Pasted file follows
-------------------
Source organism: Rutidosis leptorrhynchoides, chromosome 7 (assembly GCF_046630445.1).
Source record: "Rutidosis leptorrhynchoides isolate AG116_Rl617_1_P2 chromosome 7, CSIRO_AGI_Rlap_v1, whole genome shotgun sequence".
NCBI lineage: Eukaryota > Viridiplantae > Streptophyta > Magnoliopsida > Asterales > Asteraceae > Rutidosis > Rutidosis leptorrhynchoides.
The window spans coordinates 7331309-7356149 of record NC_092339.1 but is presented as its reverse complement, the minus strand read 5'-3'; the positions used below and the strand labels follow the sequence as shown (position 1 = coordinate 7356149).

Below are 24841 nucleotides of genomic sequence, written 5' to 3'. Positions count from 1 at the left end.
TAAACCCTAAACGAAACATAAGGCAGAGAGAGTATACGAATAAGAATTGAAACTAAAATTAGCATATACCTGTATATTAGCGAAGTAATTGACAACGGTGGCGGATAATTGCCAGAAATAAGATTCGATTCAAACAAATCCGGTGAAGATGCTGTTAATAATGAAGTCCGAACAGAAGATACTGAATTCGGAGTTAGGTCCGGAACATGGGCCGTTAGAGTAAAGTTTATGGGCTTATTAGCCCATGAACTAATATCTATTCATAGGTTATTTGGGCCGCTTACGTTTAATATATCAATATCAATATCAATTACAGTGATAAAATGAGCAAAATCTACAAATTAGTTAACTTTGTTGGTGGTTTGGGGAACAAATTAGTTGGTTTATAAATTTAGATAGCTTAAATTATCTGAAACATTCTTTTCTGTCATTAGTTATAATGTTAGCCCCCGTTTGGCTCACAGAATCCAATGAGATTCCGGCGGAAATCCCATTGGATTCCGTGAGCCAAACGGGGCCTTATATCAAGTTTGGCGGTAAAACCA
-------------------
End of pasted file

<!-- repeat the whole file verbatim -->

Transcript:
Source organism: Rutidosis leptorrhynchoides, chromosome 7 (assembly GCF_046630445.1).
Source record: "Rutidosis leptorrhynchoides isolate AG116_Rl617_1_P2 chromosome 7, CSIRO_AGI_Rlap_v1, whole genome shotgun sequence".
NCBI lineage: Eukaryota > Viridiplantae > Streptophyta > Magnoliopsida > Asterales > Asteraceae > Rutidosis > Rutidosis leptorrhynchoides.
The window spans coordinates 7331309-7356149 of record NC_092339.1 but is presented as its reverse complement, the minus strand read 5'-3'; the positions used below and the strand labels follow the sequence as shown (position 1 = coordinate 7356149).

Below are 24841 nucleotides of genomic sequence, written 5' to 3'. Positions count from 1 at the left end.
TAAACCCTAAACGAAACATAAGGCAGAGAGAGTATACGAATAAGAATTGAAACTAAAATTAGCATATACCTGTATATTAGCGAAGTAATTGACAACGGTGGCGGATAATTGCCAGAAATAAGATTCGATTCAAACAAATCCGGTGAAGATGCTGTTAATAATGAAGTCCGAACAGAAGATACTGAATTCGGAGTTAGGTCCGGAACATGGGCCGTTAGAGTAAAGTTTATGGGCTTATTAGCCCATGAACTAATATCTATTCATAGGTTATTTGGGCCGCTTACGTTTAATATATCAATATCAATATCAATTACAGTGATAAAATGAGCAAAATCTACAAATTAGTTAACTTTGTTGGTGGTTTGGGGAACAAATTAGTTGGTTTATAAATTTAGATAGCTTAAATTATCTGAAACATTCTTTTCTGTCATTAGTTATAATGTTAGCCCCCGTTTGGCTCACAGAATCCAATGAGATTCCGGCGGAAATCCCATTGGATTCCGTGAGCCAAACGGGGCCTTATATCAAGTTTGGCGGTAAAACCA